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Bill Bryson: Countryside crusader

PUBLISHED: 16:12 15 February 2010 | UPDATED: 14:48 20 February 2013

Bill Bryson is waging a war against litter louts

Bill Bryson is waging a war against litter louts

Rural England has a new guardian. Paul Mackenzie spoke to best-selling American author Bill Bryson about our beautiful countryside and shooting litter louts


BILL Bryson found fame as a travel writer and he is still on the move. After 10 years in journalism he wrote the first of his shelf full of best-sellers and he is now president of the Campaign to Protect Rural England.


His books are laced with humour and charm derived from his viewpoint as a fascinated and slightly bewildered outsider. He has a great affection for Britain and its countryside. In his book 'Notes from a Small Island', Bill says, 'One of the primary reasons so much of the British landscape is so unutterably lovely and timeless is that most farmers take the trouble to keep it that way.'


But although he is, as he is always described, affable, cheery and jolly, he is starting to get angry. In the same book he says of Liverpool, one of the places he visits on his travels around the country, 'They were having a festival of litter when I arrived. Citizens had taken time off from their busy activities to add crisp packets, empty cigarette boxes and carrier bags to the otherwise bland and neglected landscape. And to think that elsewhere we stick these objects in rubbish bags.'


Bill's presidency of the CPRE therefore follows a long-running personal crusade against litter, but he maintains the air of an accidental hero. The growing piles of litter he saw as he travelled the country annoyed him and he began to ask people at book signings and lectures to contact him if they too felt something ought to be done. He ended up with more than 900 emails in his inbox.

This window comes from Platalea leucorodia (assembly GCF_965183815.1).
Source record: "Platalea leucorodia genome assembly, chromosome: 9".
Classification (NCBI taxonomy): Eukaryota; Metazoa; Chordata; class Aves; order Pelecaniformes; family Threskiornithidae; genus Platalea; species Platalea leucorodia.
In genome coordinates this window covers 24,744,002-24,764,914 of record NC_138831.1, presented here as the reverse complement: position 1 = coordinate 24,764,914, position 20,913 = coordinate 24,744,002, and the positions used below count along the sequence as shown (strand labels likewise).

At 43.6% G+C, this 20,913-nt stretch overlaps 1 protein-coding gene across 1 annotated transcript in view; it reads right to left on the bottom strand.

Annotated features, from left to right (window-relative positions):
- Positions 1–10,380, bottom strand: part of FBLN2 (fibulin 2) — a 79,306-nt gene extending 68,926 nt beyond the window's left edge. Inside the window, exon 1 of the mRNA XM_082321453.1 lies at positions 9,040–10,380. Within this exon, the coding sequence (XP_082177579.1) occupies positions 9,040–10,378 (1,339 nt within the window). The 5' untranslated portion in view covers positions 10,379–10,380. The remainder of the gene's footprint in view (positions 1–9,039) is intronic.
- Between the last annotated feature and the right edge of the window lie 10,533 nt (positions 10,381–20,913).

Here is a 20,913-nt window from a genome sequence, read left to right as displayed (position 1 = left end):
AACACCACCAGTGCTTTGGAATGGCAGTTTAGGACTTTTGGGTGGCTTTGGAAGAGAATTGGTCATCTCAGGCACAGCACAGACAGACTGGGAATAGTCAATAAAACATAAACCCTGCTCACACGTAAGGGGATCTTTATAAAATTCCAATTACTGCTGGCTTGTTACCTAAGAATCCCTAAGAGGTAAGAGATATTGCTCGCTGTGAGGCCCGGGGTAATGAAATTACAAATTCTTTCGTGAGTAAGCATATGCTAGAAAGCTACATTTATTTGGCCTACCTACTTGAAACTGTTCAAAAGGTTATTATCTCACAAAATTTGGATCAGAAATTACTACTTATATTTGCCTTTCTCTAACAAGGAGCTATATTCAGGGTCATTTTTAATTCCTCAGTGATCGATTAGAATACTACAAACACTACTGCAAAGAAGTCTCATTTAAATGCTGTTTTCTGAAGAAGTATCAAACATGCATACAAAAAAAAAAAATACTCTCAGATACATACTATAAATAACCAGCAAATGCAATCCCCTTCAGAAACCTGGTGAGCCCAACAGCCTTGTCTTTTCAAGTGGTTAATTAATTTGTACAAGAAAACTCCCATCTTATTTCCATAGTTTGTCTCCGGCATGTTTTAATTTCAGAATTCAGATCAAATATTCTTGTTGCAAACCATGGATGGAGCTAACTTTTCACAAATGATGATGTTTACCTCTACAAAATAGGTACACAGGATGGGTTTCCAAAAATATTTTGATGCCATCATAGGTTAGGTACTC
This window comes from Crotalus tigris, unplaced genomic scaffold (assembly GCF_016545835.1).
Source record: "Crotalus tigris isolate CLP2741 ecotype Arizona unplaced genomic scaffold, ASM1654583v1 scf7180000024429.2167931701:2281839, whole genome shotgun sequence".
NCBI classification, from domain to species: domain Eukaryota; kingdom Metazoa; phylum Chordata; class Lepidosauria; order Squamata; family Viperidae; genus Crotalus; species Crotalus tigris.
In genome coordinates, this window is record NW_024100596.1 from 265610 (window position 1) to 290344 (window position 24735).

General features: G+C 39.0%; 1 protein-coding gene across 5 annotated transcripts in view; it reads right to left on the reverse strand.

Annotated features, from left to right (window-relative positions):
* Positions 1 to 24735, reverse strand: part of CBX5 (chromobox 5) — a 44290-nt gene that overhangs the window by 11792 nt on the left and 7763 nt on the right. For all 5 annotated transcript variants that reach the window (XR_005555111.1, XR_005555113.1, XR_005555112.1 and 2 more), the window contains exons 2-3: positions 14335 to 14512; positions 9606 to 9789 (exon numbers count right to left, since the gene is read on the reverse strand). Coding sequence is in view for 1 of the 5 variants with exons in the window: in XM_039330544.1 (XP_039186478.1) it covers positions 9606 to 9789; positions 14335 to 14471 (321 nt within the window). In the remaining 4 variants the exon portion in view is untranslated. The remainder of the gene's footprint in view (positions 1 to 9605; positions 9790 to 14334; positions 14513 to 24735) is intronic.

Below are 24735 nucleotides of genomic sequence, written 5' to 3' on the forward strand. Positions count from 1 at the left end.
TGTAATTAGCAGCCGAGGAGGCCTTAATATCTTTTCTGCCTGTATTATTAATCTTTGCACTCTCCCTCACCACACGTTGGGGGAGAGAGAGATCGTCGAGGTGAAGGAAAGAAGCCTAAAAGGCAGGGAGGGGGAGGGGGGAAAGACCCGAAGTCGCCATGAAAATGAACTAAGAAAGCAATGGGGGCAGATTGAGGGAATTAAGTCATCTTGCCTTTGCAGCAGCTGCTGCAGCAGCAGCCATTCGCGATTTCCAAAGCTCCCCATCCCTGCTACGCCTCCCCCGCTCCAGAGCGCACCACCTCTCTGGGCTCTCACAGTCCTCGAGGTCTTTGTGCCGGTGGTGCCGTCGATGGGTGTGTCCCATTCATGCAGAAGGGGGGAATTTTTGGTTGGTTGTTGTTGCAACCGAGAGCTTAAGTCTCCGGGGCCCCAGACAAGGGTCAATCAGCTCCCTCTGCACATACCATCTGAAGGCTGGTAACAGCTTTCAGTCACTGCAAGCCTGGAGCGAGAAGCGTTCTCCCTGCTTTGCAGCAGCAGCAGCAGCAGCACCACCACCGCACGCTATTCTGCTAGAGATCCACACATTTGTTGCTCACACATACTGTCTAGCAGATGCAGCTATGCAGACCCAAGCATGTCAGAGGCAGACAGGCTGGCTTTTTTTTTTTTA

'I found myself at the head of this small army of disgruntled people, and I didn't know what to do with them,' he says. 'I thought, I don't know how to run a campaign - what am I thinking of? But I figured that those 900 people were just a specimen sample of the strength of feeling out there, and that we must tap into this in some way and see if we can't make a difference.'


Bill approached the CPRE where he was welcomed with open arms and was officially elected as their president for the next five years, taking over from newspaper columnist and military historian Sir Max Hastings, at its AGM in July.


'Litter and fly-tipping are particular problems I'd like to see progress on; that has got much, much worse in the time I've been over here, it is becoming a chronic problem in some parts of the country and I think it needs to be much more of a priority.


'I have said there should be a shoot to kill policy for offenders - maybe that's a bit much but I do think there should be stiffer fines and community service orders for fly-tippers. That would get the message across loud and clear that it will not be tolerated. A fine of 250 for dropping litter and 2,500 for fly-tipping would surely make people think twice.'


'In certain cases the CPRE works to restore what used to be here as well as preserving what is here now. I would like there to be a concerted campaign to put the hedges back in lowland Britain and I am concerned about the death of the family farm and the crisis for farmers. In some parts of America, such as Iowa where I am from, there are just ghost towns and you can see that problem increasing here. It's getting harder all the time for farmers but the CPRE can speak out on these issues on behalf of farmers and other people with an interest.'


Critics of the CPRE have described it as a Nimbyish group more concerned with how the countryside looks like than how it operates, but Bill is convinced it is as relevant today as when it was formed in 1926. 'People here have a lot to be very proud about as far as the countryside is concerned but a lot of what the CPRE is about is preserving what's good.


'I'm sure there is hope for the future. It's a case of preserving what's really good, not re-creating it, because it's already there. For all the threats that the countryside faces, it is still a success story. It's not something we need to be depressed about, it's something worth celebrating.'


Article taken from August issue of Hertfordshire Life


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